Callaghan by Thatcher, 1979 – another text book democratic regime change.

Thatcher by Major, 1990 – Thatcher was given the old heave-ho by her parliamentary colleagues, mainly because she had opened fire on the Town Halls and with that move had increased the prospect of yet more confrontation. Tory MPs took the view that after a decade of Mrs T they were entitled to a  peaceful era,  and who, apart from Mrs T, could blame them? Anything for a quiet life.    

Major by Blair, 1997 – a landslide win by the most accomplished harvester of votes in the modern age.

Blair by Brown, 2007 – the years of plotting by Brown against Blair finally paid off. Blairites were ousted from key positions and replaced by Brownites, and Blair walked the plank, albeit with the plaudits of most of the House Of Commons ringing in his ears. 

Brown by Cameron, 2010 – a penalty shoot-out: the outcome was that Mr Clegg decided (how and on what basis?) that a deal with Mr Cameron was a slightly lesser evil than a deal with Mr Brown.

Cameron by Mrs May, 2016 – after Mr Cameron foolishly asked the British people, Yes or no to the EU? The response from the voters was to the effect that we don’t keep  a dog and then do our own barking. 

Mrs May by ?, 2017 – keep reading. 

As I write, Mrs May still resides in No 10, but the bailiffs are poised to hand out an eviction notice. She rashly asked the UK voters to strengthen her position vis a vis the EU in the forthcoming Brexit discussions and the skittish voters handed her the electoral equivalent of the black spot.

I suspect that she will be seeking – rather against her own wishes – new accommodation within the next few months and in the following notes I assume that this will happen.

The Tory party campaign during the recent general election (lost by Mrs May but not really won by Mr Corbyn) was all about Mrs May and sadly she wilted and withered under the relentless media scrutiny.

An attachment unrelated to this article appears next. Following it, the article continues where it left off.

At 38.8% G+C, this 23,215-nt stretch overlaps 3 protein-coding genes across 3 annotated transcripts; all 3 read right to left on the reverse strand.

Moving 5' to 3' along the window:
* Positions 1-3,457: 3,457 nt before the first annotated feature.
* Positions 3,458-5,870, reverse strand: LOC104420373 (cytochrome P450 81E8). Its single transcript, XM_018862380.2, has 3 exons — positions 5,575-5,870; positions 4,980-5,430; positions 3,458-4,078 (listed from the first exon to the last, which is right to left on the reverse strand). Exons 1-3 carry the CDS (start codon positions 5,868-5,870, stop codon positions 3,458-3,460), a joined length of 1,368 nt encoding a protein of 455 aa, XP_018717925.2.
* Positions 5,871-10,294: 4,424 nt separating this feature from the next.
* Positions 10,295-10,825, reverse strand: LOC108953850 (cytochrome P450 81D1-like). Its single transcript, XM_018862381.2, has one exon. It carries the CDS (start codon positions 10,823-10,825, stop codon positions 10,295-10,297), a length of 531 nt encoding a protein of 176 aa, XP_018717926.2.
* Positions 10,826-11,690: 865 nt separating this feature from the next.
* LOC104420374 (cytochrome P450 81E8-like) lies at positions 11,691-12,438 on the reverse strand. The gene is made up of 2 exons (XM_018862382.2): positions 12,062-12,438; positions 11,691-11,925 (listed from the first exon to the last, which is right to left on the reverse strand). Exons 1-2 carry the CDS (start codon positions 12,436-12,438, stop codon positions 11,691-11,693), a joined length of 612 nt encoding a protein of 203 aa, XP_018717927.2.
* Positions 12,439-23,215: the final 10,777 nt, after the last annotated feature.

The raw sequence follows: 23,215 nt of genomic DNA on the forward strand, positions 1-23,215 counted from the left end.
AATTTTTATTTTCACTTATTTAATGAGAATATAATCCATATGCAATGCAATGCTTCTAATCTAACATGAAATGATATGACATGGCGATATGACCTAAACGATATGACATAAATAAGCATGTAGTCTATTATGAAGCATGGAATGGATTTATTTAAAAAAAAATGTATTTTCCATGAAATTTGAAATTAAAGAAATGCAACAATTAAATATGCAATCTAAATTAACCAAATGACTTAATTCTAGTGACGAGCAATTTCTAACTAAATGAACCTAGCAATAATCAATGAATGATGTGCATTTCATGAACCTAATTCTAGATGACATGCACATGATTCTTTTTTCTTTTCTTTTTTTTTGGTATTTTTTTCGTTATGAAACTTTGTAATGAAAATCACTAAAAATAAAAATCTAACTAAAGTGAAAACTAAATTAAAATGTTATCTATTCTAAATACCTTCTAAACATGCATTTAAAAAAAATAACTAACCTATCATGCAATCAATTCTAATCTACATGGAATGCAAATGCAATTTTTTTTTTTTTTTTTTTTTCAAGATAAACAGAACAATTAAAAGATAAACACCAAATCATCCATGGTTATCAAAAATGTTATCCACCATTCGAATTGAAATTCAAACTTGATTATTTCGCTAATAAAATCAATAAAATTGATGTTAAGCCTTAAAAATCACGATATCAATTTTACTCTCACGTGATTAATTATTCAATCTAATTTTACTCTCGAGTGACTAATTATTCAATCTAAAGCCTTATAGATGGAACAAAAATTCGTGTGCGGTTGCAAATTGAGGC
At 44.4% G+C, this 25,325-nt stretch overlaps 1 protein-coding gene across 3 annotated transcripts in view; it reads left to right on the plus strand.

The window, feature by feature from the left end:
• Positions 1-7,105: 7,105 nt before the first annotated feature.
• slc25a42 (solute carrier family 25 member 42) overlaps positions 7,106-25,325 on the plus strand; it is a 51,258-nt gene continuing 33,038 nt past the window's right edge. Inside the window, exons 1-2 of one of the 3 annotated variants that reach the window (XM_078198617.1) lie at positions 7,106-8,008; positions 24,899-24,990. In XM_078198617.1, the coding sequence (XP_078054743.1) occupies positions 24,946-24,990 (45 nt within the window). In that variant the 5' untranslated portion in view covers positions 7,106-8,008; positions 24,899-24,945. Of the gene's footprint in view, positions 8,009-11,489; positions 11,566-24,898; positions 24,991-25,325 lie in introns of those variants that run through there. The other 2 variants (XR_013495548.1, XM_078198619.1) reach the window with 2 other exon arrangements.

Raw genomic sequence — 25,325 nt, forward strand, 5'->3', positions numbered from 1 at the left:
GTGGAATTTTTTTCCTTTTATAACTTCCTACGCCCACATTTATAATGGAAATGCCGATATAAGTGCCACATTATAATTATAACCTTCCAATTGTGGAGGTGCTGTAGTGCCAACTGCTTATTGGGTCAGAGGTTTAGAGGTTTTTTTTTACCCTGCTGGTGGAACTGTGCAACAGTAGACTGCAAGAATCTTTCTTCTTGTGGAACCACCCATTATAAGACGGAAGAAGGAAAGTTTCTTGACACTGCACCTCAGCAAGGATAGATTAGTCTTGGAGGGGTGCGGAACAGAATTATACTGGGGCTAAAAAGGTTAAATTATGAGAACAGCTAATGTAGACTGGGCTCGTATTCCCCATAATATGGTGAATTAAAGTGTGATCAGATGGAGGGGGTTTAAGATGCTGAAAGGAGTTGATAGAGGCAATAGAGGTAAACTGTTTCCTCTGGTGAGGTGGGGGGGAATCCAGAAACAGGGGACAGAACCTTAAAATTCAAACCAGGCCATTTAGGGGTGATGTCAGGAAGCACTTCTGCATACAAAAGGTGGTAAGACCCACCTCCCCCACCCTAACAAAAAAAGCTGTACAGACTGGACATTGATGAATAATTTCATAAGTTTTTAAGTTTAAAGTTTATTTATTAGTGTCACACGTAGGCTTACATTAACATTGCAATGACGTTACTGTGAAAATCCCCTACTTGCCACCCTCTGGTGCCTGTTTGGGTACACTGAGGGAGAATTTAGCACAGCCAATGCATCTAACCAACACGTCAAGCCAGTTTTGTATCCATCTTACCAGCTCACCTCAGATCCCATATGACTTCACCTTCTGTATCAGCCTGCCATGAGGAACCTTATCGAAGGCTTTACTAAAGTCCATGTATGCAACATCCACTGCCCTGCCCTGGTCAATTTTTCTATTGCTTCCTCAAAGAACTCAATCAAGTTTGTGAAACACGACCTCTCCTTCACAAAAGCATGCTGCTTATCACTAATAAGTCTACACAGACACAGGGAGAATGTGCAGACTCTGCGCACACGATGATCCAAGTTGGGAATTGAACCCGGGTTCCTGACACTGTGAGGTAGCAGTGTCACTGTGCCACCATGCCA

As I write she is suffering from the effing syndrome – she is faltering, floundering, foundering, failing, flailing, frustrated, fulminating, furious & fractious. 

A few other adjectival candidates suggested themselves, all wholly appropriate, but this is a family blog and the decencies must be observed. 

A proposed timing plan to cover the next few months

  • Mid September  – The hour of the men in suits arrives and Mrs May is ousted via a leadership challenge.
  • End of September  – after a boisterous phase in which the usual mendacious pleasantries will be exchanged,  a short list comprising Messrs BOJO, Gove, Davis and Hammond will be chosen by Tory MPs and then presented to the electorate which is made up of members of the Tory party.  The four masochists will duly receive the most searching examination of their real and imagined qualities, and the cup of national schadenfreude will overflow as hitherto unsuspected frailties are flushed out and highlighted to the delight of the multitude. 
  • Mr Davis will be elected as leader of the Tory party, and, on the shaky assumption that the coalition with the DUP is still in place, will become our new prime minister.
  • This outcome will be determined on the basis that he is the least objectionable of the candidates on offer, not just to members of the Tory party, but much more importantly, to UK voters as a whole.

 The first decision of DD – to call an election or to soldier on?

I suspect that DD will go the country immediately given that he is on a hiding to nothing if he soldiers on.

If he secures a Tory majority – well done David Davis.

If Mr Corbyn secures a Labour majority, Davis remains as Tory leader and watches calmly from the sidelines as Corbyn grapples with problems of a somewhat greater order of magnitude than those that he had previously encountered.

Points to note regarding the next general election

  • Tory HQ should be able to organise an effective campaign based on Mr Davis, the Steady Eddie candidate, capable of steering the ship of state through the stormy waters (doncha just love these nautical metaphors) that lie ahead.